The process of the invention offers a possibility of manufacturing fiber boards which do not exhibit the abovedelineated disadvantages. The density drop throughout the entire board thickness is only small and the sanding of the outer zones barely affects the fiber material employed for the wood fiber boards.
The layers of wood dust of a given particle size applied on both sides, which are pressed together with the fiber web, during pressing under pressure and heat, in practice form a protective layer for the wood fiber web, so that it is no longer destroyed by the temperature effect in its top layer areas. Moreover, the wood dust has the advantage of being extraordinarily econmical and apt to be very well sanded away. The waste disposal can occur in a very simple manner by burning.
This manner of proceeding assures that the loss of the very expensive wood fiber boards material does not in practice occur any more, sand, measured across the board thickness, only an extremely small density drop from the outside in is noted.
The process can be designed so as to sand away practically only the compressed protective layers. On the sides serving decorative purposes in a subsequent application case, it naturally will be useful, with a view to the attainment of a good sanded image and thus of a corresponding surface, that sanding is done so deeply that reliably no wood dust particles remain on the surface of the sanded boards, so that a thin border layer of the wood fiber board also is sanded away. On the other hand, there also are conceivable application cases wherein on at least one side of the wood fiber board the retention of a small portion of the protective layer can be advisable. In such a case, the protective layer is sanded away only partially.
It should also be stressed that the wood dust employed here as the protective layer for the pressing operation does not bring with it any negative or undesirable impairment in the surface region of the wood fiber board.
For the formation of the protective layer, adhesive-coated or also uncoated wood dusts of a defined particle size can be employed. When, for example, wood fibers are present which still bond sufficiently when wood dusts are applied to their surfaces, one can dispense with the otherwise required adhesive-coating of the wood dusts.
The particular value of the dusts of a defined particle size employed here for the formation of the protective layer results from that filter- and screen dusts, grating chips, fibers from waste material, and such can be employed here without more. It is especially possible here to use, either entirely or in desired proportions, wood dust particles of a defined particle size from the manufacture of particle boards. Here, it must be stressed again that wood dusts from the combustible portion of the sanding dust and of the screen dust of a neighboring particle board production can be employed, so that in practice these wood dusts are thus ordinarily burned only after fulfilling their protective layer function, removed as waste after the second sanding in connection with the wood fiber board production of interest here.
A continuing reuse, for example, for further layer formation, is not recommended because the material in the course of multiple reuse can become enriched in corundum from the sanding belts and, on the other hand, in hardened surplus adhesive or mineral contaminants from the raw wood, so that this could lead to injury to the wood fiber board surface and to damaging of the sanding belts.
It is possible nevertheless, and also provided for according to a preferred embodiment of the process, to add again in practice a smaller proportion of the material first sanded away as a filler for the formation of another layer from the surface wood dust. Should the wood dust be adhesive-coated, adhesives in smaller amount and of lesser quality than those used for adhesive-coating of the fibers can be employed.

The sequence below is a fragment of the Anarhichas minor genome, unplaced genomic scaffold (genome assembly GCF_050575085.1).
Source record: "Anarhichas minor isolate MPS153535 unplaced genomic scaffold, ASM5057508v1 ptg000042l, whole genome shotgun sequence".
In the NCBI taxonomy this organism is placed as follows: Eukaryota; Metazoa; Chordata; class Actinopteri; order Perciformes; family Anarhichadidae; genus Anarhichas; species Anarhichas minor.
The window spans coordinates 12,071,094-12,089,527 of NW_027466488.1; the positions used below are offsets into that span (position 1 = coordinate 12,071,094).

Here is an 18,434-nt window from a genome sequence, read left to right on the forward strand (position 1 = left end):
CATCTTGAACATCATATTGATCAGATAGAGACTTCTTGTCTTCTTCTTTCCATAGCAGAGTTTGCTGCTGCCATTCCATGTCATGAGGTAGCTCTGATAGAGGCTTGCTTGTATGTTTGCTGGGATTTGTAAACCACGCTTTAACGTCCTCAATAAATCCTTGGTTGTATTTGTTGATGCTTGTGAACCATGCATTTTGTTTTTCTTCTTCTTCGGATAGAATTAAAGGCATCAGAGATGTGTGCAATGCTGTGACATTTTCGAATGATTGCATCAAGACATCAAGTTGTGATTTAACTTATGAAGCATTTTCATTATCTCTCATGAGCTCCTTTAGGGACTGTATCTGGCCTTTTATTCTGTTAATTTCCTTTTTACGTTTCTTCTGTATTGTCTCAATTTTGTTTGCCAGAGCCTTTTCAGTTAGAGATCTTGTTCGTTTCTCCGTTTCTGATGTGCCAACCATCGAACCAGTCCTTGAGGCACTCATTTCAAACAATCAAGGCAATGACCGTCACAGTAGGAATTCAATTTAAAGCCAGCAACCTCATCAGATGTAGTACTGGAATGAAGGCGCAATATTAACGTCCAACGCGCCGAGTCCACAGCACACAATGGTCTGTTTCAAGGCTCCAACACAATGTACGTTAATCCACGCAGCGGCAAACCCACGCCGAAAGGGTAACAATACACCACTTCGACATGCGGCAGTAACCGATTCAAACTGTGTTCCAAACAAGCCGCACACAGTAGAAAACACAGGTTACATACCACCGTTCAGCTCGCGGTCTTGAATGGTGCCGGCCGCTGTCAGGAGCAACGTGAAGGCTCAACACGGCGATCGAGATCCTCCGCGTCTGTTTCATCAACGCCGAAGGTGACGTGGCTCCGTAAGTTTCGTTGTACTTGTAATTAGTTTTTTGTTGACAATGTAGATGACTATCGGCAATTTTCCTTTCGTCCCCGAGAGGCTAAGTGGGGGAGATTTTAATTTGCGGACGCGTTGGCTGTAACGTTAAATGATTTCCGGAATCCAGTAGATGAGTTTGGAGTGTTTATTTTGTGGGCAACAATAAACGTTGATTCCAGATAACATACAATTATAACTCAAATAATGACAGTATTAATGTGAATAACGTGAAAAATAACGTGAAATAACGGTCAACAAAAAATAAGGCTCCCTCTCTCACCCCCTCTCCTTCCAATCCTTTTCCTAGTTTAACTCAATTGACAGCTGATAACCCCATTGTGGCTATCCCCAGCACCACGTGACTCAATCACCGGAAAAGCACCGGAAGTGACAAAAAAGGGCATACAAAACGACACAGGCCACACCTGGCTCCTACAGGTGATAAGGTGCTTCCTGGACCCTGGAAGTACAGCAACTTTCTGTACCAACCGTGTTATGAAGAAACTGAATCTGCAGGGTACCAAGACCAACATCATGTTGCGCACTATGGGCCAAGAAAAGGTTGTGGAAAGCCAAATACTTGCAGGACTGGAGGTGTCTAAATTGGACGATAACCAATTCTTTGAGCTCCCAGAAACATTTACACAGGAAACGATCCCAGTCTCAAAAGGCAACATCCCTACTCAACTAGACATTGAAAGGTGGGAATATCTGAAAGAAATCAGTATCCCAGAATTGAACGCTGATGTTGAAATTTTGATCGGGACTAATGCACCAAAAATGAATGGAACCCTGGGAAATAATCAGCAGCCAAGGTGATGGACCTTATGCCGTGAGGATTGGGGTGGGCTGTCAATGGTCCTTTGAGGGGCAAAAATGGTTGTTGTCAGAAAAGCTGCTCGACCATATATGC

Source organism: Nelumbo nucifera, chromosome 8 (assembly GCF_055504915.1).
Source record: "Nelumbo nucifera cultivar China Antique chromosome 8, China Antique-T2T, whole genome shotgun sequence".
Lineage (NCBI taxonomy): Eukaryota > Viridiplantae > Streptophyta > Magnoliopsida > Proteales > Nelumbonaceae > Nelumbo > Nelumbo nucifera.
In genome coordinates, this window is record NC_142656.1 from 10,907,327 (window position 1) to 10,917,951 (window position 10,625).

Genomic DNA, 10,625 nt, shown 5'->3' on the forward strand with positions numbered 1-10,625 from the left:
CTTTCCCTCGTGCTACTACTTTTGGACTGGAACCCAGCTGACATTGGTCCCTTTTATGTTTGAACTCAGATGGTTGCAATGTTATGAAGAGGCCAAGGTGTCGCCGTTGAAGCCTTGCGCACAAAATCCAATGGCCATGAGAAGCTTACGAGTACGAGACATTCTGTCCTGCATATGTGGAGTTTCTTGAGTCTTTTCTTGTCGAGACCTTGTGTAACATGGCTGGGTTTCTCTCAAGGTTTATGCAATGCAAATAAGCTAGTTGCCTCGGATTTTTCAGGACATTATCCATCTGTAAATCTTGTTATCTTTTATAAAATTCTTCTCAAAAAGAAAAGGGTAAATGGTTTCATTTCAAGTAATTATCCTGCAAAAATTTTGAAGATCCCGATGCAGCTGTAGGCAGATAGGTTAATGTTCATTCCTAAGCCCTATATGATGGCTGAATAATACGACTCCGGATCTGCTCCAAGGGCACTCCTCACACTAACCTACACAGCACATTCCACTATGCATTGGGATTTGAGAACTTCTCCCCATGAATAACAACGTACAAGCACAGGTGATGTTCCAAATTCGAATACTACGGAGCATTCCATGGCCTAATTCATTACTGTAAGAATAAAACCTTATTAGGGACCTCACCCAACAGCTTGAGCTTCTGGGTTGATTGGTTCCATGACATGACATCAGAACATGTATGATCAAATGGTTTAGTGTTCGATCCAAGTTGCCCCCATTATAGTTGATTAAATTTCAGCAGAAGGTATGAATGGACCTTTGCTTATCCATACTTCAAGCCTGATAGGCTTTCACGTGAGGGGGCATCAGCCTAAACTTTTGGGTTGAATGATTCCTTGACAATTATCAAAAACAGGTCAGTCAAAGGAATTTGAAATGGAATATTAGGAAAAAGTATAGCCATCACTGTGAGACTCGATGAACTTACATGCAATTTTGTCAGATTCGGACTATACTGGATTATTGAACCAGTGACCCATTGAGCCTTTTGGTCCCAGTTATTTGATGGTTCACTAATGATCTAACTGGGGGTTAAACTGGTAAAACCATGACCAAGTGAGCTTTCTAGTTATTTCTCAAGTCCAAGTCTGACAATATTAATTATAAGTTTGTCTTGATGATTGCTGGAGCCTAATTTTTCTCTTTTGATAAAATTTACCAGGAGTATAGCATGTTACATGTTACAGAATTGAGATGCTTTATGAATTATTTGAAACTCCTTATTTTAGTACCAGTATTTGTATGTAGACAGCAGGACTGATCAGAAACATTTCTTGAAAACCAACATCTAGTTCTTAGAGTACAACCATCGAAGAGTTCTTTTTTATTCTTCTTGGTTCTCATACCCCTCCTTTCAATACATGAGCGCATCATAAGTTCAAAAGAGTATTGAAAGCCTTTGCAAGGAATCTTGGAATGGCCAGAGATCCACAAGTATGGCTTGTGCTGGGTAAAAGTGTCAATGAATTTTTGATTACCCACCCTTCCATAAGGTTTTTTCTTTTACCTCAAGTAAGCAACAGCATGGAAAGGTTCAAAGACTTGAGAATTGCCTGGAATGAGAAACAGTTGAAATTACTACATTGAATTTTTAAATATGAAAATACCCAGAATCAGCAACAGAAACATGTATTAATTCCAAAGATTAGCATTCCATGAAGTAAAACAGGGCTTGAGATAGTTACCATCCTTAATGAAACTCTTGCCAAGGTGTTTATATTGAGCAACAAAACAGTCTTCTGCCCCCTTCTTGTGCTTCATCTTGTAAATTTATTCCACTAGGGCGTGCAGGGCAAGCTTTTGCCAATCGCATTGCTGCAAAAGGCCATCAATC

In a further preferred embodiment of the process, other technical processing aids can be added without more to the wood dust, in each case in an exact amount, which have a positive effect in desired manner on the properties of the wood fiber board and/or its production rate.
One should especially mention the addition to the wood dust of chemicals which reduce the formaldehyde content of the wood fiber boards. This is possible, for example, by admixing urea or ammonium carbonate.
Further, the hardening of the bonding agent during pressing can be advantageously accelerated by means of the corresponding hardeners such as, e.g., ammonium chloride, ammonium sulfate, or formic acid in the case of urea resins.
Also, the addition of water as a technical processing aid to the adhesive-coated or uncoated wood dust should be mentioned. The added water evaporates inside during pressing, condenses there, and thus effects an accelerated and increased heat transport into the center of the board, wherefrom an increase of the specific production rate of wood fiber boards of this type results.
It is further possible advantageously to add to the wood dust a fungicide, which during pressing becomes lodged in the top layer regions of the wood fiber board. One can think, for example, of boric acid or Xyligen (registered trademark).
A preferred processing aid to be also added is an agent imparting hydrophobic properties, which likewise becomes lodged in the top layer region of the wood fiber board, whereby water uptake thus is reduced, which is of advantage in the special application area of wood fiber boards of this kind in humid spaces.
It is understood that several of the above discussed processing aids can be added simultaneously in any desired combination.
In a particularly preferred example of the practice of the process of the invention, one proceeds first of all as usual in the manufacture of the wood fiber boards, up to and including the precompacting of the fiber web. Before pressing, the fiber web is covered on both sides with a layer of adhesive-coated wood dust, wherein the thickness of the dust layer is adjusted in such a manner that, after pressing together with the fiber web. it is about 0.8 mm. Thereby, it is assured with certainty that all the wood dust particles are removed, the loss of wood fiber boards is minimal, and the surface of the resulting wood fiber boards shows a defect-free polish. The added technical processing aids are admixed beforehand with the adhesive-coated wood dust, according to their requirements and application purpose.
Departing from the above example of reduction to practice, the thickness of the layer, especially in the case of thick wood fiber boards, can be adjusted in such a manner that after pressing together with the wood fiber web, it amounts to up to 3 mm. Sanding is then set for the corresponding thickness.